The Influence of the spirit world is palpable in a wickedly haunting 'Macbeth'
By Tina Farmer
St. Louis Shakespeare Company gives one of the Bard's most well-known and oft performed tragedies, Macbeth, the story of the notorious Scotsman and his ambitious wife, a spooky retelling appropriate for the Halloween season. Acclaimed as a noble and courageous soldier and trusted consort to the king, Macbeth and his friend Banquo have a seemingly chance encounter with three witches that changes the course of their history.
The slithering, enticing witches lure the men with tales of personal glory and success. When Macbeth relates these events to his wife, she pushes him to take action rather than waiting for the prophecy to unfold. The laws of nature insist that every action have a reaction, and this is where the tale turns dark and murderous, splitting Scotland's loyalties and leading to war.< p>Shakespeare's play is a brutal, bloody tale that warns against over-reaching. The company pushes this idea into a battle between man and nature, where the witches are both agents of mischief and misdeeds and a representation of nature's rebellion against man's attempted domination. It's an ambitious approach, but in the Halloween season, with a contentious political cauldron of our own, the interpretation really works.
As the titular Scotsman, Ben Ritchie shows his preference for restraint and underplay, but here he allows himself to become a vessel for the influence of malice, turning increasingly erratic and explosive by the second act. He embraces the narcotic pull of power with the affliction of clarity. As Lady Macbeth, Michelle Hand is in consort with the witches, mirroring their incantations and movements, but becoming disjointed and frenetic. Hand is captivating and persuasive, whether she's pushing her husband to action or fervently washing her hands.
The story itself seems preternaturally controlled by the witches, Elizabeth Knocke, Taleesha Caturah, and Katie Robinson, who manipulate and propel the suspense. Their incantations have a good meter, and the textures in their voice are effectively weird, but it is unfortunate that there are times when it's difficult to hear them, perhaps due to the placement and levels of the speakers.
Maxwell Knocke's Banquo is relentlessly unforgiving, and his slow burn when he realizes Macbeth is turning against him is distinct and memorable. Duncan, played by a stoic and loyal Eric Lindsey, flees for his safety, and it is Maggie Wininger's impassioned, determined Macduff who must rise and lead the battle to reunite the torn country. Alex Bollini, Wendy Farmer, and Michael Pierce stand out among the supporting cast, as do the young Macduff children: Dylan James, Riley James, and Morgan Murphy.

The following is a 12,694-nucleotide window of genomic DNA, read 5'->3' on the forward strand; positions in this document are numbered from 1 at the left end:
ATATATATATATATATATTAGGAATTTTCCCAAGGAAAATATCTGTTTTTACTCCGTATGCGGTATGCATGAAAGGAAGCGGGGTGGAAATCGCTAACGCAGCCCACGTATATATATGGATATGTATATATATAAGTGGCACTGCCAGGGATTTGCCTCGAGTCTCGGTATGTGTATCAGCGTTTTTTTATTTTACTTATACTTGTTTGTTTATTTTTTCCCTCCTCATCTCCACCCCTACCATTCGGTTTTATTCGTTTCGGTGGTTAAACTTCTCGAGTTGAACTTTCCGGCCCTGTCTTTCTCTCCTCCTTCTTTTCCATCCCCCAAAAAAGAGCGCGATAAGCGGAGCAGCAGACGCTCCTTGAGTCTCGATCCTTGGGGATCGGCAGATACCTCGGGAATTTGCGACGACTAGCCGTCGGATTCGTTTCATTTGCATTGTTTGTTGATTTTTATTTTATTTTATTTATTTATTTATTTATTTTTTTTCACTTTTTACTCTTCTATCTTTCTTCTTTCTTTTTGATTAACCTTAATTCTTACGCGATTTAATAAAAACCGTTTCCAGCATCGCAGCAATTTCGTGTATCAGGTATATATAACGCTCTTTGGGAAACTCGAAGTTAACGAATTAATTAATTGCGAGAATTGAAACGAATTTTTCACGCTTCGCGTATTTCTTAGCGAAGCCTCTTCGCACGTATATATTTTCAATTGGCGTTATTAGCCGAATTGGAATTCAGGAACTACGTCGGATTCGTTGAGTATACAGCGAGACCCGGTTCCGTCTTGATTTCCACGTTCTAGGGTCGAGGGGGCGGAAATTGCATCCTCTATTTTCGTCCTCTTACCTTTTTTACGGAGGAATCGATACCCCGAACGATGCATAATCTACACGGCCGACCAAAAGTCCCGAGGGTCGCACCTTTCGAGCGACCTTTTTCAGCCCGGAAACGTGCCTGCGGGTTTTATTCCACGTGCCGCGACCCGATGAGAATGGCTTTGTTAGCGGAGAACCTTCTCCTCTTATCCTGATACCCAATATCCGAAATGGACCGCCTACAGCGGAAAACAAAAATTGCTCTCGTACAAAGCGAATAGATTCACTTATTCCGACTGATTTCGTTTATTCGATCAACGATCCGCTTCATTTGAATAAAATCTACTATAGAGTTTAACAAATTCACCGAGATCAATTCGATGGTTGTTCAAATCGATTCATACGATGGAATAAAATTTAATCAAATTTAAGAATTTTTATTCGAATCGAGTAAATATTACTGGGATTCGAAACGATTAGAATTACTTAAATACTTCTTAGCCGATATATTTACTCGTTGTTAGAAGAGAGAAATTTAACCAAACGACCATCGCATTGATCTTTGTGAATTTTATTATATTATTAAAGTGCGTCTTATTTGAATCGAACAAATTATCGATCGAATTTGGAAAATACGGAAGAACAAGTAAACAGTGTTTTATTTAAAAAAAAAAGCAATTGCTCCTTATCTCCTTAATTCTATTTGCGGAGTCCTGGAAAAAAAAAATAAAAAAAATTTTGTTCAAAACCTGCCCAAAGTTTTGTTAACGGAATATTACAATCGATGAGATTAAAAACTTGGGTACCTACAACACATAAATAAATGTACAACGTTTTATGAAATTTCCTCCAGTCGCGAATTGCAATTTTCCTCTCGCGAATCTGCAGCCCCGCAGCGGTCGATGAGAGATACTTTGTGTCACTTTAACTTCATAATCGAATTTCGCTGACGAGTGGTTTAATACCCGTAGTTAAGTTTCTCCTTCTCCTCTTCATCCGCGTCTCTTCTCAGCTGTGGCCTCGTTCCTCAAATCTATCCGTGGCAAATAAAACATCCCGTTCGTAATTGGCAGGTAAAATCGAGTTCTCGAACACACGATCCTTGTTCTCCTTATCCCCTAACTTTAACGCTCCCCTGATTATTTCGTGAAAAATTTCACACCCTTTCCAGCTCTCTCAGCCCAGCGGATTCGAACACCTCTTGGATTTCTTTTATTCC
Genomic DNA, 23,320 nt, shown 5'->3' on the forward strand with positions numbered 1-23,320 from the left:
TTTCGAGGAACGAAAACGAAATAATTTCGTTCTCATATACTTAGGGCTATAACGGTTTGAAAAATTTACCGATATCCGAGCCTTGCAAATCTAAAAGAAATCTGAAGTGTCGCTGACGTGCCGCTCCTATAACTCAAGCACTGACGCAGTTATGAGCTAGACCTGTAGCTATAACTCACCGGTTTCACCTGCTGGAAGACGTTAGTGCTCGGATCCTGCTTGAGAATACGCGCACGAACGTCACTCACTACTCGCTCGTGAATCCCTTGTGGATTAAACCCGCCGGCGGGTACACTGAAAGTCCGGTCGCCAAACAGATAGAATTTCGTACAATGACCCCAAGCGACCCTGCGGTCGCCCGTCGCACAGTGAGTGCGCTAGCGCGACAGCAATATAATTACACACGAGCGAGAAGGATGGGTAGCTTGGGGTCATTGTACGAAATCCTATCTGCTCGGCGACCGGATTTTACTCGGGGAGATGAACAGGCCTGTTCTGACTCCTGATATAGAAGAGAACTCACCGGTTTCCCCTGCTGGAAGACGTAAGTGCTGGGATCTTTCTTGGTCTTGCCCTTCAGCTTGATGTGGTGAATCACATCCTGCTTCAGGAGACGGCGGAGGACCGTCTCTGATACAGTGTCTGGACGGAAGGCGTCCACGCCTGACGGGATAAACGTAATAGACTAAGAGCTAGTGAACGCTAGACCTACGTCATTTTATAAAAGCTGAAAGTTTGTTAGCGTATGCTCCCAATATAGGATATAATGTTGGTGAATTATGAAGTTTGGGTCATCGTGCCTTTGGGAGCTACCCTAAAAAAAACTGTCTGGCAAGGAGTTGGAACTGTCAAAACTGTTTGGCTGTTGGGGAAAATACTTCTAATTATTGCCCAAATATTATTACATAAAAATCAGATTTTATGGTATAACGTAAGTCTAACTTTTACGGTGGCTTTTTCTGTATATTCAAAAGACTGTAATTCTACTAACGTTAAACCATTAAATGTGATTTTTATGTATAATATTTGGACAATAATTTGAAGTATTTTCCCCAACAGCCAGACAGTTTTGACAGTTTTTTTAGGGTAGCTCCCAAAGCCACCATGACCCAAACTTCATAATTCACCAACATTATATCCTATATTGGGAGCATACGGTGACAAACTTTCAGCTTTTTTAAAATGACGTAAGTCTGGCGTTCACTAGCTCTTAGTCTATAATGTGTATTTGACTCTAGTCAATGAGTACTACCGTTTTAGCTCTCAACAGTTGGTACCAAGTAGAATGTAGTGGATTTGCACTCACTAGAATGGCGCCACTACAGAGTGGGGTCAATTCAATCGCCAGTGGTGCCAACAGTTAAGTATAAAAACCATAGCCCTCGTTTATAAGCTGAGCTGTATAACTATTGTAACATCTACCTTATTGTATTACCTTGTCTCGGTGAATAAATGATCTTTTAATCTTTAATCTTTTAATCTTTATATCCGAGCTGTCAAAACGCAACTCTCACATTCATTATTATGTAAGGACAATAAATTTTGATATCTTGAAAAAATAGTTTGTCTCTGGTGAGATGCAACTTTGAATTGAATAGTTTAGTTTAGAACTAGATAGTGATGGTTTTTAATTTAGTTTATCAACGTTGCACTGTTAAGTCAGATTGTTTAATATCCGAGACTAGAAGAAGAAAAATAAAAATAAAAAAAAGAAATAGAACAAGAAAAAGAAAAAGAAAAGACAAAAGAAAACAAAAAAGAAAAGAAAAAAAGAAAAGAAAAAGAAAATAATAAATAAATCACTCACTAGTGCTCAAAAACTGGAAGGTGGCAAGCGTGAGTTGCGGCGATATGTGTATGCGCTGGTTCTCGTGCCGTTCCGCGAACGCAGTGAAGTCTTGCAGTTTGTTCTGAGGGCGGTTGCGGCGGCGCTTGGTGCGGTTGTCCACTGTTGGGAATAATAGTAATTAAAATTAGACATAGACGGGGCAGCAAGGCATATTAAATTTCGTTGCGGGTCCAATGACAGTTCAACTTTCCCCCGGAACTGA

The set and lighting design by Chuck Wining and Nathan Schroeder frame the show well, while enhancing the sense of disparity and conflict. Emphasizing director Suki Peter's stylized vision, they provide a suspenseful tone and an environment at war -- the tree overgrown with moss and fungus, the gateways burnished with patina after years in the wind, rain, snow, and hot sun. Eric Kuhn's fight direction is crisp and purposeful, and generally takes advantage of the set and staging; it is best shown in the one-on-one battles.
JC Krajicek's costumes distinguish the real, Scottish world from the underworld, though I would have like to see the punk-influenced style and make-up pushed even further. Unfortunately, the sound was not as well planned or executed. It was often distractingly loud, overpowering character dialogue, particularly when delivered from upstage.
While compelling and generally well delivered, the production is not without other unfortunate flaws. The worst of these are issues of consistency and commitment. The pacing is generally uneven, and too languid in the first act, and at times the actors lose their focus and posture. Vocal command, measure, posture, and even the sharpness of execution are important to sustaining drama from curtain to final bow, and will serve the company well. The stakes are high in the story and tension -- constant and building -- seems key to a successful retelling.
There are a number of truly engrossing scenes: Macbeth's reaction when he sees the ghost at dinner. Banquo's impenetrable stare. The murder of Macduff's wife and children, and the range of emotions Macduff expresses on learning of their demise and avenging their deaths. Lady Macbeth's crazed pacing and hand washing. The well-executed final fight choreography between Macbeth and Macduff. All the while, the witches appear and disappear Cheshire cat-like, casting spells and setting tragedy in motion. If the company can tighten and infuse the periods in between the moments with tension, the show will be even more effective and memorable.
While imperfect, St. Louis Shakespeare's production of Macbeth, running through October 16, 2016 is a wicked good time. The darkly imagined show gives the Scottish play an extra dose of the macabre that entertains while providing a new point-of-view through which we can imagine this moving tragedy.